Optometrist in Ellicott City, Maryland
What Is An Eye Twitch?
Myokymia, more commonly known as an eye twitch, occurs when the eyelid muscles spasm uncontrollably. Eye twitches can last anywhere from a few minutes to a few days, depending on the underlying cause.
Although eye twitches are generally nothing to worry about, persistent eyelid spasms can be a symptom of an underlying illness.
Common Causes of Eye Twitching
Any of the following reasons could be causing your eye to twitch:
Stress. This is the most common cause. Any type of mental or physical stress leads to the release of cortisol, a hormone in the body that acts as a stimulant.
Fatigue. If you aren’t getting the recommended amount of sleep every night, your eye twitch may be a sign that your body is craving a few more hours of shut eye.
Allergies. Itchy, watery, sore eyes caused by allergies can make your eye twitch.
Dry eyes. Dry, irritated, sore eyes are sometimes prone to eye twitches.
Eye strain. Eye muscle fatigue from prolonged reading, driving or use of a digital device can lead to dry eyes, blurry or double vision, headaches and, oftentimes, an eye twitch.
Caffeine. While many of us rely on caffeine to help us get through the day, too much caffeine can over-stimulate your eye muscles and cause an eye twitch.
Alcohol. Similar to caffeine, consuming too much alcohol can have stimulating effects on your eye muscles and cause an eye twitch.
Nutrient deficiencies. According to research, a deficiency in electrolytes, magnesium, vitamin B12, or vitamin D can cause an eye twitch.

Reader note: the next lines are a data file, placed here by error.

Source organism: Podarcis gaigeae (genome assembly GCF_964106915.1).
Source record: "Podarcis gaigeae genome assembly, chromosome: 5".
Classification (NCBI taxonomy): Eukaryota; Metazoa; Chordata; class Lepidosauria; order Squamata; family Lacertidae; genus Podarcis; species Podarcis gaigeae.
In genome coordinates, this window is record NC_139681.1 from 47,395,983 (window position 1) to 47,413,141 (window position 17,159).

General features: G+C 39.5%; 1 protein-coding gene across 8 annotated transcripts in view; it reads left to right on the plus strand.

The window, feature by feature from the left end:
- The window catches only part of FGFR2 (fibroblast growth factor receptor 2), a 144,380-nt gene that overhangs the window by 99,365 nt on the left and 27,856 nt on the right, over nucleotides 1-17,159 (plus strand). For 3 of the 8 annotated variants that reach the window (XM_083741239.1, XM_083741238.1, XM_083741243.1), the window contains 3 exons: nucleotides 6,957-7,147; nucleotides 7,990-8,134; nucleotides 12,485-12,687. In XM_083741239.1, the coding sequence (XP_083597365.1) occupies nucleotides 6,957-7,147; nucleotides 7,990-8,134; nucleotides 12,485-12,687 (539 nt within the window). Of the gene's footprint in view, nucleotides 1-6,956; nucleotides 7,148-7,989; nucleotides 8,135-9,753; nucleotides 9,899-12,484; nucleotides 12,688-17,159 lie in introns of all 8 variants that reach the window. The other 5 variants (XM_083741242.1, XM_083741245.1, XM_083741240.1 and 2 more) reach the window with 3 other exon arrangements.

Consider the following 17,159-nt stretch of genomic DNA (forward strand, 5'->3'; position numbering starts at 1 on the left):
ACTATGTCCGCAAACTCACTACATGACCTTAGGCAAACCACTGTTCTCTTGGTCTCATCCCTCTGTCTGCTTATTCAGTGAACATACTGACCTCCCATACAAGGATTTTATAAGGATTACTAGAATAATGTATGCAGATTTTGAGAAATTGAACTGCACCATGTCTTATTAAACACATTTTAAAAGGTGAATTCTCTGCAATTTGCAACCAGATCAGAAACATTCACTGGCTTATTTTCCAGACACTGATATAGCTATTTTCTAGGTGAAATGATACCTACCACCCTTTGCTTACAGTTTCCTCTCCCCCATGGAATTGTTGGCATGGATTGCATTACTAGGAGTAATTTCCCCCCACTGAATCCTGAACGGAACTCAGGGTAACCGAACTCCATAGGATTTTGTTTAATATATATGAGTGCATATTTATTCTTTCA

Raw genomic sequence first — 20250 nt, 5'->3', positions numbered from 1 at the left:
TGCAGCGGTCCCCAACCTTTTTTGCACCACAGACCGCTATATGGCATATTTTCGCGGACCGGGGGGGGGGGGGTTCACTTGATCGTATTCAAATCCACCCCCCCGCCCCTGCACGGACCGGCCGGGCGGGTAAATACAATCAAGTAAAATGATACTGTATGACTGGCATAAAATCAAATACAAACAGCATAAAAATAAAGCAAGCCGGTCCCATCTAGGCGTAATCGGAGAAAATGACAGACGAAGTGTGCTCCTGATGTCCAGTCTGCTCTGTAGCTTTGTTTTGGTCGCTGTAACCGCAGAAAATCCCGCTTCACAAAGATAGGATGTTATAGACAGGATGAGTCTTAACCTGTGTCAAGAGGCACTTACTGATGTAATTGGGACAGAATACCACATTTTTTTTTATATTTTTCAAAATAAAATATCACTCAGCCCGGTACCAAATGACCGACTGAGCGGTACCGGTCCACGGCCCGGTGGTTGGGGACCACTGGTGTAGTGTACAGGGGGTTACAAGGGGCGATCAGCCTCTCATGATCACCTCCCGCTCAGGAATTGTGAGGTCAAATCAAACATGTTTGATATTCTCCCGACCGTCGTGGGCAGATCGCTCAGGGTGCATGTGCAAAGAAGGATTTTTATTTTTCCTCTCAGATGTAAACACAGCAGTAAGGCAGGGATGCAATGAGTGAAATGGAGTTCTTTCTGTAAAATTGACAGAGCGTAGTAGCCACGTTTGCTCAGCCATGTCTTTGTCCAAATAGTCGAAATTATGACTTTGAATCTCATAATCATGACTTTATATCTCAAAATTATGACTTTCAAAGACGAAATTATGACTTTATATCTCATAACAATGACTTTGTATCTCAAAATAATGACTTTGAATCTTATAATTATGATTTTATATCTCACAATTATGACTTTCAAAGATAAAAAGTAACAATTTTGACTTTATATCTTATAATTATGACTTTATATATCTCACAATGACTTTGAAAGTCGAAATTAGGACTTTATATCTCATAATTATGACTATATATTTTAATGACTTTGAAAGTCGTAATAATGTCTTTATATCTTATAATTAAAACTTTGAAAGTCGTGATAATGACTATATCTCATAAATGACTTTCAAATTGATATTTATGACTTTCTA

Blepharospasm. This rare condition is caused by a neurological problem that results in uncontrollable facial and eyelid spasms or twitches.These spasms generally worsen over time, and may also result in increased blink rate and intensity.
Neurological disease. In rare instances, an eye twitch can be a symptom of multiple sclerosis (MS), Parkinson’s disease or Bell’s Palsy.
What Can You Do To Relieve Your Eye Twitch?
- Speak with your eye doctor about stress-relieving eyeglasses or dry eye treatments. Botox injections,or oral medication may be needed to treat blepharospasms.
- Practice stress-relieving activities such as yoga and deep breathing exercises, or simply spend more time relaxing with friends.
- Use eye drops to help relieve dry eyes and allergies.
- Limit screen time, take frequent breaks from the screen and consider wearing computer glasses to reduce eye strain.
- Reduce your caffeine and alcohol consumption for a few weeks to determine if these stimulants are causing your eye to twitch.
- Speak with your physician about taking nutritional supplements and ruling out a neurological disorder, if other symptoms are present.
An eye twitch is generally not a cause for concern, but if it persists for longer than a few days or you notice any changes to your vision, contact Dr. Ann Gallagher at Professional Vision today to schedule an eye exam.
- A: Unfortunately, no. Most eye diseases will not affect your vision until they are quite advanced. The only way to determine if your eyes are really healthy is to have them examined.
Q: I regularly use over the counter eye drops when my eyes feel irritated. Is this good for my eyes?
- A: No, it's not helping your eyes or vision. If you feel that you need eye drops, there must be something medically wrong with your eyes. You should schedule a consultation so we can have your eyes checked to understand the cause of the discomfort in your eyes and recommend a suitable course of treatment for your condition which may or may not include eye drops.
Quality Frames For Prescription Eyeglasses & Computer Glasses. Visit Professional Vision for an eye exam and eyeglasses that match your style.